But the apps featured today at F8 are media apps, offering Facebook users (billions of them) new ways to consume content: music, movies, news and books, without leaving the confines of Facebook.  Spotfiy, Hulu, Netflix, Yahoo and the Washington Post are some of the first to offer content within apps within Facebook.

Some initial thoughts.

Discovery & Curation: More media will be consumed on and within Facebook (inevitable, given the size of its user base). At present, Facebook is the fourth-largest referrer to content sites, according to a recent Outbrain study. As more content purveyors offer more app-based content within Facebook itself, that balance could well shift. Publishers will have to consider enclosing their content within Facebook apps to promote discovery and sharing, or risk losing traffic and eyeballs.

New Value Exchange: The traditional media value exchange has always been that users spend a portion of the time they spend consuming content being exposed to advertising. Currently, the WaPo Facebook app displays no ads (this could well change). Instead, if a user clicks an article, they spread it. Their friends are notified that they're reading such-and-such, encouraging more discovery and click through.

Users will be targeted by advertisers based on what they listened to, watched or read. Sure, a concert promoter can try to sell you tickets to Lady Gaga, if that's what you're into. But it goes deeper than that. In a conversation a couple of years ago with Spotify founder Daniel Ek, he confirmed the assumption that it probably (for example) makes more sense to market black leather jackets to heavy metal fans than try to sell them yogurt drinks. You get the idea.

Changing Media Consumption Patterns: With Facebook's ginormous user base, it's going to be interesting to see how content consumption patterns shift. Apps are becoming sophisticated; they "learn" what individual users like and display content accordingly. Friends and connections become one anothers' content curators. Will users become overwhelmed by the flow, or embrace purportedly more targeted content? Will this accelerate or put the brakes on a growing degree of social media fatigue?

Only time will tell.

Content/App Marketing: These days, brands are as much publishers as publishers are. Expect them (particularly lifestyle brands) to jump into the content creation business with both feet. Not that they haven't already, but apps will now become an urgently compelling channel for branded and utility content.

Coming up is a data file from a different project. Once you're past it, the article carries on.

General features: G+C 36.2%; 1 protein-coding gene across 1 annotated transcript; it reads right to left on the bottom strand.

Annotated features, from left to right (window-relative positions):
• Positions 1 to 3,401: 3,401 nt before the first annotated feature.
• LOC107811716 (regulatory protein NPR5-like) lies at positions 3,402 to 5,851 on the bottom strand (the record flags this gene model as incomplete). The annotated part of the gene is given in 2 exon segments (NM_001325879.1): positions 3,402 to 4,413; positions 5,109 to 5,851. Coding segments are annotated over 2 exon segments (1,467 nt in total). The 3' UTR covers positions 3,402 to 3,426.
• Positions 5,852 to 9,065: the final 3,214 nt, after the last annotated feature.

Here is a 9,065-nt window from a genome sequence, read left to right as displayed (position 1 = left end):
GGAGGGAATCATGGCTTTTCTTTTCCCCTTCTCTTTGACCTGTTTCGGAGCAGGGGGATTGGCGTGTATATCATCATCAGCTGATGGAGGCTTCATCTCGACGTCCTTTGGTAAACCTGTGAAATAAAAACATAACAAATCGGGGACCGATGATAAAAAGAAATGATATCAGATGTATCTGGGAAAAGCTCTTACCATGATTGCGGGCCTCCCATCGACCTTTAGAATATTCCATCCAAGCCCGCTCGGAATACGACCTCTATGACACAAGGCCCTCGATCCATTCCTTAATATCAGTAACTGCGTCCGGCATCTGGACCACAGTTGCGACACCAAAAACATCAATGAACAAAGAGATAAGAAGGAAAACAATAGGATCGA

Facebook is saying they have no plans for an app store at present. They're trusting users to recommend apps to one another. As advertisers get into the game, they'll likely push to change this rather than rely exclusively on word-of-mouth. Expect display campaigns to feature get-the-app calls to action, too.

Rebecca Lieb's picture

Will the Media Buy Go Bye-Bye?

Social networks. Consumer-generated media. Twitter. Foursquare. YouTube. Facebook. Blogs. Websites, even.

With digital media there for the taking (or earning), what’s the sense in buying it?

Digital advertising and media are certainly not going to go away. No media channel has ever been truly supplanted (movies didn’t kill live theatre, just as VCRs didn’t stop people from munching popcorn in cinemas, despite dire predictions to the contrary). But online advertising is certainly experiencing forced evolution, largely thanks to disruptive social technologies.  

My vs. Buy

Whereas a handful of years ago the digital display people complained bitterly of silos – of being cut off from the main event of the traditional campaign – there may now be a disconnect on the other side of the house as display advertising, still pretty firmly anchored in the world of direct response, becomes disconnected from social campaigns. How should marketers integrate display advertising with social media? Does one drive the other, or do we have Dr. Dolittle’s hybrid pushmi-pullyu on our hands, the fabulous animal who could do two things at once (or struggle mightily to do nothing at all)?

It’s clear that creative and media buying strategies must be adjusted to accommodate a display/social world, particularly as online brand advertising (as opposed to direct response) continues to rise. Emarketer, for one, predicts that by 2015, display ad spend will finally supplant search spend.